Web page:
Night-owl teens: more sedentary, overweight.

To paraphrase the old adage: “Early to bed and early to rise makes a child healthy, more active, and less obese.” (Not as snappy as the original, but it’s sooo much more 21st century…)

A study of 2,200 Australian teens published in the American Academy of Sleep Medicine confirms what a lot of people (me included) have long observed—kids who stay up late and sleep in late are often more sedentary, overweight, and more hooked on TV, electronic games, and social networking than their early-to-bed classmates.

What this study adds to the discussion: the link to obesity remains even when the late and early sleepers got the same amount of sleep.

There’s a bit of chicken-and-egg going on here, as there often is with research findings. Does a night-owl sleep pattern per se cause a child to become sedentary and obese, or do sedentary activities like late night gaming and texting leave teens with less time and energy to participate in datytime activities? I suspect it’s more the latter. For kids getting the same amount of sleep, two nighttime hours on Facebook or texting means two hours less of potential daytime exercise.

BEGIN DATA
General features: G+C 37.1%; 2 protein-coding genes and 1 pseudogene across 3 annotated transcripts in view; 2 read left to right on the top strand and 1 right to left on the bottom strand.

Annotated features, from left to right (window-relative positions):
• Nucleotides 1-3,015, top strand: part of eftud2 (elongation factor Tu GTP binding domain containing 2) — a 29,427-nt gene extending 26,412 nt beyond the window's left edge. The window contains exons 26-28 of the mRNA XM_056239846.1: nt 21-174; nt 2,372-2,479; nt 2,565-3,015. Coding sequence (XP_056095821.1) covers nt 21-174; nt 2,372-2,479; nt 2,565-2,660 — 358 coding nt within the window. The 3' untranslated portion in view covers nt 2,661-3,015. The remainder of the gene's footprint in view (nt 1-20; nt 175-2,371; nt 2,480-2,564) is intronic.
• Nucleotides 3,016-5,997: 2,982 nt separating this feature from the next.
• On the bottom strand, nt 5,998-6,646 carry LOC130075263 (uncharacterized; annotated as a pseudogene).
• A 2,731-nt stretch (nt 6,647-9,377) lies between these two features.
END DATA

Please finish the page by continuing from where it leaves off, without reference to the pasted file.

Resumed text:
Whatever the case, parents are well-advised to keep an eye on their teens’ nocturnal activities, and establish a firm gimme-that-cellphone! bed time. And take the computer and TV out of the bedroom. Expect some resistance, but hey, did you really think this parenting business was going to be easy?

Here’s some more information on teens and sleep from the National Sleep Foundation.

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Filed under Obesity, Sleep

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